Luxury Safari Lodges in the Kruger National Park
About the Kruger National Park
The world-renowned Kruger National Park offers a wildlife experience that ranks with the best in Africa. Established in 1898 to protect the wildlife of the South African Lowveld, this national park of nearly 2 million hectares, SANParks – Kruger National Park is unrivalled in the diversity of its life forms and a world leader in advanced environmental management techniques and policies.
Truly the flagship of the South African national parks, Kruger is home to an impressive number of species: 336 trees, 49 fish, 34 amphibians, 114 reptiles, 507 birds and 147 mammals. Man’s interaction with the Lowveld environment over many centuries – from bushman rock paintings to majestic archaeological sites like Masorini and Thulamela – is very evident. These treasures represent the cultures, persons and events that played a role in the history of the Park and are conserved along with the park’s natural assets.
The park lies in the north-east of South Africa, in the eastern parts of Limpopo and Mpumalanga provinces. Phalaborwa, Limpopo is the only town in South Africa that borders the Kruger. It is one of the largest national parks in the world, with an area of 19,485 square kilometres (7,523 sq mi) The park is approximately 360 kilometres (220 mi) long, and has an average width of 65 kilometres (40 mi). At its widest point, the park is 90 kilometres (56 mi) wide from east to west.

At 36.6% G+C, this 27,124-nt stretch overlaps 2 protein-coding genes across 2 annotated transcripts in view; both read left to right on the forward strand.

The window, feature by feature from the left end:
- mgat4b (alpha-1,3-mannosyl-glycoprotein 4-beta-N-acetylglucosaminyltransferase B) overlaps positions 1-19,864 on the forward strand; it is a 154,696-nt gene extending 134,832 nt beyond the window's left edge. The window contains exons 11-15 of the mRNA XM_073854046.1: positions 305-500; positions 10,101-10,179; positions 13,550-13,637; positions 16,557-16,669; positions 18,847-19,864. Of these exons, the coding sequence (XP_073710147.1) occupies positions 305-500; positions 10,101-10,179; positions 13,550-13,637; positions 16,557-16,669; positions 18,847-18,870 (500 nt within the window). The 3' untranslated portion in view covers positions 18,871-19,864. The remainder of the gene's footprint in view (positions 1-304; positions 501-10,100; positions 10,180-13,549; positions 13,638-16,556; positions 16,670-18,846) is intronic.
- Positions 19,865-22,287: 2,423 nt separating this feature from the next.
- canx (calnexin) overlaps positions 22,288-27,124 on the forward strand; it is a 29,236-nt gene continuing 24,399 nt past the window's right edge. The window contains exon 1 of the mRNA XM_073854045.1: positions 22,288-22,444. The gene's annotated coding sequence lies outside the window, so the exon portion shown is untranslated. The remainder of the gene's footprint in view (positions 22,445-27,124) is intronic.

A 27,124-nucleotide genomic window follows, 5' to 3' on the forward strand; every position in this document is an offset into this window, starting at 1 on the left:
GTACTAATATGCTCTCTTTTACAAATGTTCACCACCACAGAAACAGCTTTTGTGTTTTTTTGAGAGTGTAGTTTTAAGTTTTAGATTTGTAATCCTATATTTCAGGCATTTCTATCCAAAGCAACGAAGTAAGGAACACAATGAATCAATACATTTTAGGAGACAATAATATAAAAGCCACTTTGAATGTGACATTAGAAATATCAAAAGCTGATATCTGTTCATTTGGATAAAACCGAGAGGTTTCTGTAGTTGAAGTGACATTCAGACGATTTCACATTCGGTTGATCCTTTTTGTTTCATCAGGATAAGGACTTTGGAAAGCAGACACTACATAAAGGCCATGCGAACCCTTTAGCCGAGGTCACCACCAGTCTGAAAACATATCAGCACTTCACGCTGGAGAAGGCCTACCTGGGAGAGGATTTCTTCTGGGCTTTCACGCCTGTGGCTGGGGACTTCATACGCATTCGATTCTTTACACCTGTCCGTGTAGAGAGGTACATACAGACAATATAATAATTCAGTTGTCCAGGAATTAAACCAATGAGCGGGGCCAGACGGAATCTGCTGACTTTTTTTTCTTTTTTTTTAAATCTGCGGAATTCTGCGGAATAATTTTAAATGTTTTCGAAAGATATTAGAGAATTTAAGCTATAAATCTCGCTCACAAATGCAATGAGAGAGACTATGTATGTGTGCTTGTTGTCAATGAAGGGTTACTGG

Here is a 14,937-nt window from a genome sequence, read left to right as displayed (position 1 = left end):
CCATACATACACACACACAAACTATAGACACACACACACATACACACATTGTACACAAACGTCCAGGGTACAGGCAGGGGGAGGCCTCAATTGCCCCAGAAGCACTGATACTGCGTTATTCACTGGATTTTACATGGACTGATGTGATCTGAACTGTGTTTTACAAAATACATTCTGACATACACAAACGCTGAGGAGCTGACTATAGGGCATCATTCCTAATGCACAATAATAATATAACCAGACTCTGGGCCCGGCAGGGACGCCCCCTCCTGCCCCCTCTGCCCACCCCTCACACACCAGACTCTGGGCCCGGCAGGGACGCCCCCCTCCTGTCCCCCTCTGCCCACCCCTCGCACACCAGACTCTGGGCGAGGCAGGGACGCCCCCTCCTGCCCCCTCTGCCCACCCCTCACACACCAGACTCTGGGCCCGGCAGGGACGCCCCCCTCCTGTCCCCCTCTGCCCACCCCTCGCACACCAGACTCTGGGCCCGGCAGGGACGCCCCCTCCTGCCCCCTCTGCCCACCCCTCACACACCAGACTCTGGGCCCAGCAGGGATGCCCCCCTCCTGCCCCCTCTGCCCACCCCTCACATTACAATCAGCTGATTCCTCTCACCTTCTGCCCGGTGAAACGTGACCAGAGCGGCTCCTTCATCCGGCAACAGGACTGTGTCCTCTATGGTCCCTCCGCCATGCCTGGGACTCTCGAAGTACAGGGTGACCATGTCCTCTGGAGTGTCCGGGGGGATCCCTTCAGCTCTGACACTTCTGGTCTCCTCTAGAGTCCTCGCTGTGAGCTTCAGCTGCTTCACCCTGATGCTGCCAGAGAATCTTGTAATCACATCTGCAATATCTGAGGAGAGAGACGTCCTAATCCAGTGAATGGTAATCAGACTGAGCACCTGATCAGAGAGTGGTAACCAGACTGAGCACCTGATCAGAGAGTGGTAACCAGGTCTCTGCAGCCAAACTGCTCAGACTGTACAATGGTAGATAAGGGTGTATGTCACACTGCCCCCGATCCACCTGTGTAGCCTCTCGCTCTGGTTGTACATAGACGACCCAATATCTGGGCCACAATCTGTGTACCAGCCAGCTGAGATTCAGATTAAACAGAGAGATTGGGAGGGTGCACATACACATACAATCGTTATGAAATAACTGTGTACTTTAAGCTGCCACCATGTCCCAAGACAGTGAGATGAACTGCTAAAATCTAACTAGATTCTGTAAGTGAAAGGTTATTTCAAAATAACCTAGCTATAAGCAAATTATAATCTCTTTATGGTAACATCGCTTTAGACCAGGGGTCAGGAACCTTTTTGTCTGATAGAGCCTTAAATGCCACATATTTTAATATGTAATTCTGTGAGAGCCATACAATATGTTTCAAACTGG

The Kruger Park lies between two rivers to the north and south, the Limpopo and the Crocodile respectively, and are its natural boundaries. To the east the Lebombo Mountains separate it from Mozambique. Its western boundary runs parallel with this range, roughly 65 km distant. The park varies in altitude between 200 m in the east and 840 m in the south-west near Berg-en-Dal. The highest point in the park is here, a hill called Khandzalive. Several rivers run through the park from west to east, including the Sabie, Olifants, Crocodile, Letaba, Luvuvhu and Limpopo rivers.
The climate in Kruger Park is subtropical. Summer days are humid and hot with temperatures often soaring to above 38 °C (100 °F). The rainy season is from September until May. The dry winter season is the ideal time to visit this region for various reasons. There is less chance of contracting malaria and the days are milder. Viewing wildlife is more rewarding as the vegetation is more sparse and animals are drawn to the waterholes to drink every morning and evening.
A Kruger Park Safari offers one of the few opportunities in Africa to see Africa’s Big 5; the Leopard, Lion, Rhino, Buffalo and Elephant. Sightings of all 5 in one day are rare, which is why a stay of at least two or three days is recommended. However, there are few days when you won’t be able to see at least 3 of the 5.
The Big 5 are by no means all that Kruger has to offer. With over 336 species of trees, 49 species of fish, 114 different kinds of reptiles, 507 varieties of birds and 147 mammal species, the Park has something for everyone.